The vision of conflict resolution of the Trump administration is aimed to normalize the relation between Israel and Palestine and to jointly pursue a stable and prosperous region. The irony of this deal is the declaration stage never saw a Palestinian representative; even when under-making Palestinian authorities were never consulted. But the presence of ambassadors of Oman, Bahrain and the United Arab Emirates (UAE) during the declaration of the deal seemed to be an endorsement and victory for Israel on the diplomatic front.
The overall analysis of the plan seems to put the golden ball in Israel’s favour. The deal legalised all the illegal Israeli settlements in the West Bank and gave Israel a majority of West Bank including the Jordan Valley leaving Palestinians with only 15% of their historic land. It recognizes Jerusalem as an undivided capital of Israel though a contradiction remains by declaring Al-Quds as a capital of the future state of Palestine. Al-Quds is an Arabic word for Jerusalem; the deal declares few eastern territories of Jerusalem as Al-Quds that directly confronts the undivided Jerusalem claim of Israel. It denies the future state of Palestine to have any military establishments and also denies the right to return to Palestinian refugees. The economic framework of the deal promises the future state of Palestine an aid of $50 Billion over a period of ten years.
Most of the territories given to Palestine are in small fragments. The fragmented nature of territories will create Israelis checkpoints as a barrier during movement. Israel has been given the control of security from the Jordan River to the Mediterranean Sea. This simply shows how the plan is serious discrimination against the Palestinians and direct denial of UN plans and international laws. Citing the fact that the Trump administration has always supported and had recognised Israel’s sovereignty on Jerusalem and Golan Heights, biases in the deal becomes somewhat inevitable. PM Netanyahu has very well exploited this blind ideological support, especially by declaring the annexation of the West Bank as the main task of his government and a historic opportunity since 1948. The US support of West Bank annexation has an additional dimension too; this support actually strengthens the Evangelical Christians communities’ support for President Trump in the upcoming 2020 Presidential election.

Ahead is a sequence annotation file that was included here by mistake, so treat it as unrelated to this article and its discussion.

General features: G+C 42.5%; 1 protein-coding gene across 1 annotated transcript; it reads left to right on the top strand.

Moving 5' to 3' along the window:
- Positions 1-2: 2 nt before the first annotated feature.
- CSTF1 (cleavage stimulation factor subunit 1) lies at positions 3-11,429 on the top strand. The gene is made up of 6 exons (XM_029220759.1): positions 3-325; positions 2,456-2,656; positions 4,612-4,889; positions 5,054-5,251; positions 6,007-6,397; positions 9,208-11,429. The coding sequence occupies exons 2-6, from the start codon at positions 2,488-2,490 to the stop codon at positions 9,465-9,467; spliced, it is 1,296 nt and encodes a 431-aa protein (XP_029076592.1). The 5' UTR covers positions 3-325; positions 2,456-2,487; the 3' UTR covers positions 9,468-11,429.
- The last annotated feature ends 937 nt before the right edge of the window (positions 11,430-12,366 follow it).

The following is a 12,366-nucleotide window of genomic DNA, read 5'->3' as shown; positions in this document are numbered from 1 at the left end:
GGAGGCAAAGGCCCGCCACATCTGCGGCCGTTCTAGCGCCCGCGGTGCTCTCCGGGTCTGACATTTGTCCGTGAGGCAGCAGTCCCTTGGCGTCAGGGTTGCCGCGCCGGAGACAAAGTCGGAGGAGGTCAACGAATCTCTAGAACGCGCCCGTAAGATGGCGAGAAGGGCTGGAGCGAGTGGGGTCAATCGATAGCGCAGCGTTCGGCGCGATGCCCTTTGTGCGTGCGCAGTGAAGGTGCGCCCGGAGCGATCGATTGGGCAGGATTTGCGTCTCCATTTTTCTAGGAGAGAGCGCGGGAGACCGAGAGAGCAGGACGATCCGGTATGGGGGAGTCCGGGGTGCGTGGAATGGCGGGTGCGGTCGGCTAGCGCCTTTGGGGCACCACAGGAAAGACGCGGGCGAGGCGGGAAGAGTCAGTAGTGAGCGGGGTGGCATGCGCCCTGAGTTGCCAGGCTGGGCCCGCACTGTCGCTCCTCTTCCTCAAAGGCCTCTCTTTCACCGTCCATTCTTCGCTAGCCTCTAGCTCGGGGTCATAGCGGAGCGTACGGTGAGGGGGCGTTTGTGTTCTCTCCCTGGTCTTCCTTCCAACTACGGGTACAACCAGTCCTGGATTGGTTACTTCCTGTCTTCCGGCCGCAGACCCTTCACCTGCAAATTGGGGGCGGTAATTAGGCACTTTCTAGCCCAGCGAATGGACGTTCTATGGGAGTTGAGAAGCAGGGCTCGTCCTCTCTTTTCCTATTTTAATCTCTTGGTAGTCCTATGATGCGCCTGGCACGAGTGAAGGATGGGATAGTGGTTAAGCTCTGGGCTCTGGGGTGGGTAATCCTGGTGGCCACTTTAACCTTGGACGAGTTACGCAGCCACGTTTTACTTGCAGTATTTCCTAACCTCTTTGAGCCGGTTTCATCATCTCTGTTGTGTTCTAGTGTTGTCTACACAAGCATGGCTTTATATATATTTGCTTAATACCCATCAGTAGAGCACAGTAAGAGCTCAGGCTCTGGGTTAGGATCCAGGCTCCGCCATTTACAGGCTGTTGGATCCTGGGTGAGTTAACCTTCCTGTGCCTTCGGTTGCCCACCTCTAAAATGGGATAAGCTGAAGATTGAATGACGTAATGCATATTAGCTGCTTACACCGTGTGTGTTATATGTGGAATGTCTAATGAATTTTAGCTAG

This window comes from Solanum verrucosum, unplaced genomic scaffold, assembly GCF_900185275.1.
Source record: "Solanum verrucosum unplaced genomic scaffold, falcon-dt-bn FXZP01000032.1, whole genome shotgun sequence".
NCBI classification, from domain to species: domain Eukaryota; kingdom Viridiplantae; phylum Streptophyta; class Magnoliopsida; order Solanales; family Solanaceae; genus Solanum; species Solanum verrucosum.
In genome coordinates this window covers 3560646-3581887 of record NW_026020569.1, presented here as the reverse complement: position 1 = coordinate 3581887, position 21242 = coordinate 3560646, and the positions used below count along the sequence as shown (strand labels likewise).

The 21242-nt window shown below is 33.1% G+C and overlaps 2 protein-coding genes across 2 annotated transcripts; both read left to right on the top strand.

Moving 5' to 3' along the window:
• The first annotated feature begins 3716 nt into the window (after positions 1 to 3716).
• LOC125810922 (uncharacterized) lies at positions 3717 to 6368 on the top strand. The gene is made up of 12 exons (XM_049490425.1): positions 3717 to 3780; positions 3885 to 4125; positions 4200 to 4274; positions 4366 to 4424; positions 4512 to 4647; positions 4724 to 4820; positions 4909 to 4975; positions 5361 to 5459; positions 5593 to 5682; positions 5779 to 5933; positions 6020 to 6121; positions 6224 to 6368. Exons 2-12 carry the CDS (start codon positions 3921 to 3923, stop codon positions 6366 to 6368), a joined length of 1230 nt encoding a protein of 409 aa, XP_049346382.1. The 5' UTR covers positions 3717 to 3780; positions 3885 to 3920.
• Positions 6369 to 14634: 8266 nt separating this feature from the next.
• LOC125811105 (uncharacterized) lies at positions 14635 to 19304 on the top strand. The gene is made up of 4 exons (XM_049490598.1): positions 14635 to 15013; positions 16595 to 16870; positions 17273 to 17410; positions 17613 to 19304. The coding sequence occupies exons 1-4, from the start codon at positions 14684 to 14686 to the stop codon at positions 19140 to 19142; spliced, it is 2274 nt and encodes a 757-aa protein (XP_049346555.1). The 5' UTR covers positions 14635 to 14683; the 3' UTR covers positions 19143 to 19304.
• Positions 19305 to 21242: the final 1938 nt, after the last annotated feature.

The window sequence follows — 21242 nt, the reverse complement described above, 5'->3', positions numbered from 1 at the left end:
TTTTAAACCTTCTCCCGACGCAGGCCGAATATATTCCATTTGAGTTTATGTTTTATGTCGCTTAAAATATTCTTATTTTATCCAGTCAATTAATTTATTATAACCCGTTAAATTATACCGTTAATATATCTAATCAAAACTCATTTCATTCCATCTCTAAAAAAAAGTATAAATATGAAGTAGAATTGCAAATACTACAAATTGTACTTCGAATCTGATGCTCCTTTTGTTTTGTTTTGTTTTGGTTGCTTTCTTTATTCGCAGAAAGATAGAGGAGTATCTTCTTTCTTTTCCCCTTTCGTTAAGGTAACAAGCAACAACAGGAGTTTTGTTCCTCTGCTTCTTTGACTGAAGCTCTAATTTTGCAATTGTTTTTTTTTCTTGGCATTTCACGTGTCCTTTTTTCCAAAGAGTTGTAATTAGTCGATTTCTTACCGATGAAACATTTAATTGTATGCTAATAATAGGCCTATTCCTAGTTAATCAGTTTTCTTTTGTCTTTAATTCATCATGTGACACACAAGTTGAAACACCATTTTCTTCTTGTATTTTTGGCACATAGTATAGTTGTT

Though PM Netanyahu has US support for annexation, the international community views this illegal under international law. The UN has called the annexation plan the most serious violation of international law and a decision that will grievously harm the two-state solution. The UN has urged the European Union to use its economic weight, diplomatic expertise and investment leverage to deter Israel. European Union has warned Israel of possible sanctions on the annexation issue, though this requires unanimity among member states. Germany that will be taking over the rotational presidency of the European Union of 1st July has also discouraged Israel’s annexation plan and has urged the coalition government to set up negotiations rather than going for unilateral annexation. France has urged its EU partners to take a tough stance and likewise the UK has also planned to stop granting Israel preferential access to its market. Canada has also joined the league of the EU and other nations in condemning the annexation plan, declaring it as a violation of UN resolutions and international law. Unlike Western countries, the Middle East saw both favour and condemnation of the annexation plan. On one side the presence of Oman, Bahrain and the UAE ambassadors during the declaration of the deal of the century shows support for Israel, on the other side the Arab league clearly defied the annexation and in a meeting planned to provide legal and financial support to the Palestinian government. The King of Jordan has also warned Israel of a massive conflict in case they execute the annexation plans.
The Greenlight Dilemma and the US as Strategic Anchor